The present prospective, institutional-based, single-blinded, randomized controlled trial study was conducted in the Department of Pulmonary Medicine, Konaseema Institute of Medical Sciences and Research Foundation, Amalapuram, on bronchial asthma patients during the period of March 2018 to February 2019. The data were collected from patients who were diagnosed with acute attack of bronchial asthma as per GINA guidelines. A total of 100 diagnosed cases of acute attack of bronchial asthma were enrolled in this study. Patients above 18 years of age with acute attack of bronchial asthma were enrolled. Patients who smoke (>10 pack years); those who were already on LTRA/phenytoin/rifampicine/phenobarbitone; those with a history of ischemic heart disease; HIV-positive patients; females who are pregnant; those who are breast feeding; and those who were unable to take adequate contraceptive precautions were not included in this study.

Procedure

All patients with mild-to-moderate asthmatic exacerbations were randomly divided into two groups. Group 1 (n = 50) patients received standard treatment for management of acute attack of bronchial asthma as per the GINA guidelines (parenteral steroids, short-acting beta-2 agonists with inhaled anticholinergics [Duolin respicules] by nebulization every 4–6 h depending on severity), intravenous theophylline derivatives, oxygen therapy, and other supportive therapy. Lung function tests were repeated with a handheld spirometer (CH8005 (TRUE FLOW Add medzin technik AG, CH8005, Zurich Switzerland) at the time of discharge. All the patients were then followed up later at outpatient department level, and assessment with spirometer was done at the end of 2 weeks. All the patients were followed up to 4 weeks after initiation of therapy and this was the end point of the study. After the end of the study, a detailed clinical evaluation was carried out with spirometric evaluation with the handheld spirometer. Any adverse effects due to the drug and number of exacerbations were noted for all the patients. Thus, the global assessment was done for all the patients at the end of 4 weeks of therapy.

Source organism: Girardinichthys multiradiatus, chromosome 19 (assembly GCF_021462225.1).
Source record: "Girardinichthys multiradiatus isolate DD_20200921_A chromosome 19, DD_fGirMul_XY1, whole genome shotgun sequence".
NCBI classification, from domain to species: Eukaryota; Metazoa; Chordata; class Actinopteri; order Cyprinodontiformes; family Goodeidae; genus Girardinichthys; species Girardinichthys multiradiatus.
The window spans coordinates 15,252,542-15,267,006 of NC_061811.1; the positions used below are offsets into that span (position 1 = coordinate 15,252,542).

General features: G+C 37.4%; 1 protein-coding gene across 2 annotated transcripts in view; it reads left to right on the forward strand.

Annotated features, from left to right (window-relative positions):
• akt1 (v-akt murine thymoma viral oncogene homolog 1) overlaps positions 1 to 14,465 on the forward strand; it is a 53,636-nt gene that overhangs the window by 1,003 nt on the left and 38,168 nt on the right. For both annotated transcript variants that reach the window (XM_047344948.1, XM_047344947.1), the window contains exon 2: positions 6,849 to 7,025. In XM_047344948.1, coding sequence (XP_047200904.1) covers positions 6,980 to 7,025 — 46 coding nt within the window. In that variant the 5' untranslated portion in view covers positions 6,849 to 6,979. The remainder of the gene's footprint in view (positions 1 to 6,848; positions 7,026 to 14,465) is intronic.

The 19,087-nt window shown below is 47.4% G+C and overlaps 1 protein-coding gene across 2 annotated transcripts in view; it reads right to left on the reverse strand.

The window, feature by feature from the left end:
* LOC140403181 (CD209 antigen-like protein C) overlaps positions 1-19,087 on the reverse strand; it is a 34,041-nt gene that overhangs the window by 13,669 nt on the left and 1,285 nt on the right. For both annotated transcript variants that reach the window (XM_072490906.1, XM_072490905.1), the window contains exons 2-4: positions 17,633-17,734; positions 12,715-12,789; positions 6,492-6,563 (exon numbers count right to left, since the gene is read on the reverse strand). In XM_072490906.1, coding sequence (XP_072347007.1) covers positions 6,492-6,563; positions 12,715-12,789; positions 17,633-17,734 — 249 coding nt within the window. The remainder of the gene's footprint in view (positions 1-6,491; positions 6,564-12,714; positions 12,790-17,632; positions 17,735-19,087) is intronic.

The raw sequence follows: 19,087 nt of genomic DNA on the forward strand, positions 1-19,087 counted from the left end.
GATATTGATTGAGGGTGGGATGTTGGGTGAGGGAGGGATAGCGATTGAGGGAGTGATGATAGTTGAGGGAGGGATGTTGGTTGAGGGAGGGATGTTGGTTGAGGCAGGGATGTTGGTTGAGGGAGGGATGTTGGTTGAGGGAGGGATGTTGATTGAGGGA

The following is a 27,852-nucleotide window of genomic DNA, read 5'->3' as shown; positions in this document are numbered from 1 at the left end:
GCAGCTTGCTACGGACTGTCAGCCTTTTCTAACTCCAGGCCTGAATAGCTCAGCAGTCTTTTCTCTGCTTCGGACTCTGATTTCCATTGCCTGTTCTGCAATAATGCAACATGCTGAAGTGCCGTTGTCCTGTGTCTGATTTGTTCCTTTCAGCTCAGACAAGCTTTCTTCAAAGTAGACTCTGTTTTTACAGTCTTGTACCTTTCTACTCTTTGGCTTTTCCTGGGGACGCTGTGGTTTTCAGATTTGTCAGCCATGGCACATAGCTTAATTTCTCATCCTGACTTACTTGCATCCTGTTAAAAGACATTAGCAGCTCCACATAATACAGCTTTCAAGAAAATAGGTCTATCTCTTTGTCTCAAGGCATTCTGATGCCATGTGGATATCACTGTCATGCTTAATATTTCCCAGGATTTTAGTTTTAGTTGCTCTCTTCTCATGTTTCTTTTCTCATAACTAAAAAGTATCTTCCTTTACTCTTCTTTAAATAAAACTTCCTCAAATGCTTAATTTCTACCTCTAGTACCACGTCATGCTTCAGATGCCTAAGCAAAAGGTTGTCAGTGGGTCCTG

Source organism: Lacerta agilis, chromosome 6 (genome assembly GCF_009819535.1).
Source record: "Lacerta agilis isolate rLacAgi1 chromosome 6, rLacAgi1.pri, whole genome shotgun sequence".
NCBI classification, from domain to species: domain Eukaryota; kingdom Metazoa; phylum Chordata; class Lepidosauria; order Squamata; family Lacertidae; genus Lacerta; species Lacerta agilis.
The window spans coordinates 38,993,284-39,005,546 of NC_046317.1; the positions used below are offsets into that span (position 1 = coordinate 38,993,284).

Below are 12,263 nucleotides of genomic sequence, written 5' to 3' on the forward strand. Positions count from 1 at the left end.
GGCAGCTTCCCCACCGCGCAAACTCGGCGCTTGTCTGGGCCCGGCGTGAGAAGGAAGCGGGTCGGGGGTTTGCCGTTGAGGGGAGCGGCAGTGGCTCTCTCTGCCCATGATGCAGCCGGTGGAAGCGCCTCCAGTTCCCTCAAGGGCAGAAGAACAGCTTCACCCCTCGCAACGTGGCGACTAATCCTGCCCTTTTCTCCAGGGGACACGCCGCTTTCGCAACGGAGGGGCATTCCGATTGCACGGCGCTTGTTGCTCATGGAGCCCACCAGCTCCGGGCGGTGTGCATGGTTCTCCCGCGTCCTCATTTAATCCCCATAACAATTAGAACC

Statistical analysis

Comparison of demographic characteristics such as age, duration of the illness, and pulmonary function tests between the groups was done using Student's unpaired t-test. P < 0.05 was considered statistically significant.

 Results



The mean age of the participants in the study and control groups was 35.46 + 13.17 and 37.86 + 14.43 years, respectively (t = 0.8685, P = 0.3813). The distribution of participants is shown in [Table 1].{Table 1}